I can't verify that this is the case, because I've never used a T5 or a T650. If it doesn't work like that, then P1 has, indeed, created a problem. But if things are working as designed, then NVFS devices should actually have more available memory to run programs, not less, because the internal RAM is used only for supporting the application and not for storage of applications that aren't currently being used.
    Regards,

    Robert
  6. #46  
    Quote Originally Posted by DaleReeck
    Of course, the third option that Mossberg says what he means and means what he says is impossible, right? The only possibilities are that it has to be a conspiracy or stupidity if he doesn't agree with your view of the 650, right? Well, the memory problem doesn't affect me to any great degree, so I guess "some users" is accurate after all.

    And don't kid yourselves that everyone would think that the Treo 650 would be "the smartphone to beat" if it didn't have the memory issue. The whiners would simply laser in on another problem and rage about that one. No one is happy around here unless they are b1tching about something.

    I have yet to see any major new phone or device released in the last three years that wasn't roasted in the forums. TC, Phonescoop, PDAPhoneHome, Howard's Phone forum, they are all littered with posts on how every new phone is crap. I am beginning to think it's more of a problem with the users and not the devices.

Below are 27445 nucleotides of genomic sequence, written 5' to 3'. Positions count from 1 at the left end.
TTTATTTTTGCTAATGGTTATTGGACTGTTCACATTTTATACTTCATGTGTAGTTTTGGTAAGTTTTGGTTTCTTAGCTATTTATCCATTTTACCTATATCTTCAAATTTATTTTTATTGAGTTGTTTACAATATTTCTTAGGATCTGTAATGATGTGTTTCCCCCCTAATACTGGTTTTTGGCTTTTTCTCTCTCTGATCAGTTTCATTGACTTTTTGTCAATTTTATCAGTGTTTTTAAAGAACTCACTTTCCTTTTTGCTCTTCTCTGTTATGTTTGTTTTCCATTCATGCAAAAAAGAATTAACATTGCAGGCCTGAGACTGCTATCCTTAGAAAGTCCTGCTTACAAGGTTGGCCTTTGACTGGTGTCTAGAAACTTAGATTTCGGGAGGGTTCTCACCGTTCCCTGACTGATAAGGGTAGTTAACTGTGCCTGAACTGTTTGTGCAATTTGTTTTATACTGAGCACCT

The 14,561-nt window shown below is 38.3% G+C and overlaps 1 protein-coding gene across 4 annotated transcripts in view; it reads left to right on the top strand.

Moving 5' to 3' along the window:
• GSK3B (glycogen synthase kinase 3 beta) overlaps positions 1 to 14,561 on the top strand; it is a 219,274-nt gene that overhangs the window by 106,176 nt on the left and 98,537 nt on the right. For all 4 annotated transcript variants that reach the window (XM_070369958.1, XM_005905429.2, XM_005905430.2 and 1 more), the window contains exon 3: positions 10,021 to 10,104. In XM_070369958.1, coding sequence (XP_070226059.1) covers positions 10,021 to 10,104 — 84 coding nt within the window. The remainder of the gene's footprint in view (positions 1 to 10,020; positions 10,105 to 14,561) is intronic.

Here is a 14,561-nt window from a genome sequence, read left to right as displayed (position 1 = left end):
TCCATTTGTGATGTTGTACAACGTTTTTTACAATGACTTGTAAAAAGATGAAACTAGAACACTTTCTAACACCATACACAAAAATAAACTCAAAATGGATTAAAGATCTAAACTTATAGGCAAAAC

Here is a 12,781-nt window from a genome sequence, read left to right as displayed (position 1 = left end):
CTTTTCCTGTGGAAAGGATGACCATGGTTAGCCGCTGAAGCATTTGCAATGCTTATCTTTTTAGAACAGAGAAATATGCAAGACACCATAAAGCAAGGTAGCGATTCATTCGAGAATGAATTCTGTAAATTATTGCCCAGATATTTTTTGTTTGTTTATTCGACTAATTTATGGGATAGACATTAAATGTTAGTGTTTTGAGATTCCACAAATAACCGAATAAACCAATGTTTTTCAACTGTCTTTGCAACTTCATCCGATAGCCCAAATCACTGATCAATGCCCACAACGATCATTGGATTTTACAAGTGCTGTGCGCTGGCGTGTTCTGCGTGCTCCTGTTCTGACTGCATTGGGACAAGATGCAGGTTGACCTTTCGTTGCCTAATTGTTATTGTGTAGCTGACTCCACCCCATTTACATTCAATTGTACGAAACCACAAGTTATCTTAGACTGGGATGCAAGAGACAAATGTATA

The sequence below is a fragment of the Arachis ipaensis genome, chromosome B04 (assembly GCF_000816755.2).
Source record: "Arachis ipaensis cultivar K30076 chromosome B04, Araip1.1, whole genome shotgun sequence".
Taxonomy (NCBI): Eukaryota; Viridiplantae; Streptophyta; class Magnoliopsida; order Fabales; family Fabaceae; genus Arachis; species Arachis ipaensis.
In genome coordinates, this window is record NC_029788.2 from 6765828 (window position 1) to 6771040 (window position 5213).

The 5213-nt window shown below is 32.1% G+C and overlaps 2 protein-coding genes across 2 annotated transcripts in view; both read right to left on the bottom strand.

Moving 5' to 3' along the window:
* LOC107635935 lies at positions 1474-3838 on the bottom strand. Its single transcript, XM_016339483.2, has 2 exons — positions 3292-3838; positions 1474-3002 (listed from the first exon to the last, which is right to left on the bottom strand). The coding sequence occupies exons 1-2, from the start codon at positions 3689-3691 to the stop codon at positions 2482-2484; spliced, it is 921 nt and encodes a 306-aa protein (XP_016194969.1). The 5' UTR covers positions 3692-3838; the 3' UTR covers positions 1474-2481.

This is much worse than any other smartphone, because of the huge mistep.

    The 600 had build quality issues, and people complained about the lack of features, and the lying by P1 re: BT and Wi-fi. But very little on the memory.

    Now, a year later, P1 gets some of the requested features in the device, then cluster-effs the file system/memory.

    I say the uproar is much louder this time around.
  7. #47  
    Quote Originally Posted by Otter Emperor
    I hate to be the bearer of bad news....but what exactly happens if they dont give you 128? I think you should start planning now. Maybe in the 700, but no 128mb solution before 4th quarter next year.*

    *in my opinion
    I can completely understand your scepticism, but if P1 is interested is selling Treos to near their forecasted levels, staying at 32 won't do it, rom fix or not. When the issue hits WSJ and brokerage level releases it has reached an albatross level.
  8. #48  
    Quote Originally Posted by rbienstock